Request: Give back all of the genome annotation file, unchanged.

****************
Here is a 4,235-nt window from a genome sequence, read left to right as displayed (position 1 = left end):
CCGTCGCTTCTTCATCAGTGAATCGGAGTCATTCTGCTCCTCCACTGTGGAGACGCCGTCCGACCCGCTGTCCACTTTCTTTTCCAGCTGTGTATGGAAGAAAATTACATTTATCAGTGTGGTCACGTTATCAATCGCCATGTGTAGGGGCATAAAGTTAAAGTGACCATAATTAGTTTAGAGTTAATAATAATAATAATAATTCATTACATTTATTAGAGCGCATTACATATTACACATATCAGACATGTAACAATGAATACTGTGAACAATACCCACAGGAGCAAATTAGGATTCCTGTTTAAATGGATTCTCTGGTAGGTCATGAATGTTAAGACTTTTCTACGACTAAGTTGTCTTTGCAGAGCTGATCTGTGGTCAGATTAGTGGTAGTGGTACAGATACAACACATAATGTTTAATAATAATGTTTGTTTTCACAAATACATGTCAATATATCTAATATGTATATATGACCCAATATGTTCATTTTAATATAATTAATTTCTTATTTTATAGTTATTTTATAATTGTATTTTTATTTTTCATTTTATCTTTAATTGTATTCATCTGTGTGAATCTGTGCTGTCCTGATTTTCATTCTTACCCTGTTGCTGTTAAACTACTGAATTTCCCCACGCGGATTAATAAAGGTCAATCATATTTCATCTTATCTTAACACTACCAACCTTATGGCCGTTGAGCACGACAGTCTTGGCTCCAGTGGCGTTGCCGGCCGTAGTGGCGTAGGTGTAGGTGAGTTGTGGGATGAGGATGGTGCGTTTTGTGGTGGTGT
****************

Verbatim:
Here is a 4,235-nt window from a genome sequence, read left to right as displayed (position 1 = left end):
CCGTCGCTTCTTCATCAGTGAATCGGAGTCATTCTGCTCCTCCACTGTGGAGACGCCGTCCGACCCGCTGTCCACTTTCTTTTCCAGCTGTGTATGGAAGAAAATTACATTTATCAGTGTGGTCACGTTATCAATCGCCATGTGTAGGGGCATAAAGTTAAAGTGACCATAATTAGTTTAGAGTTAATAATAATAATAATAATTCATTACATTTATTAGAGCGCATTACATATTACACATATCAGACATGTAACAATGAATACTGTGAACAATACCCACAGGAGCAAATTAGGATTCCTGTTTAAATGGATTCTCTGGTAGGTCATGAATGTTAAGACTTTTCTACGACTAAGTTGTCTTTGCAGAGCTGATCTGTGGTCAGATTAGTGGTAGTGGTACAGATACAACACATAATGTTTAATAATAATGTTTGTTTTCACAAATACATGTCAATATATCTAATATGTATATATGACCCAATATGTTCATTTTAATATAATTAATTTCTTATTTTATAGTTATTTTATAATTGTATTTTTATTTTTCATTTTATCTTTAATTGTATTCATCTGTGTGAATCTGTGCTGTCCTGATTTTCATTCTTACCCTGTTGCTGTTAAACTACTGAATTTCCCCACGCGGATTAATAAAGGTCAATCATATTTCATCTTATCTTAACACTACCAACCTTATGGCCGTTGAGCACGACAGTCTTGGCTCCAGTGGCGTTGCCGGCCGTAGTGGCGTAGGTGTAGGTGAGTTGTGGGATGAGGATGGTGCGTTTTGTGGTGGTGT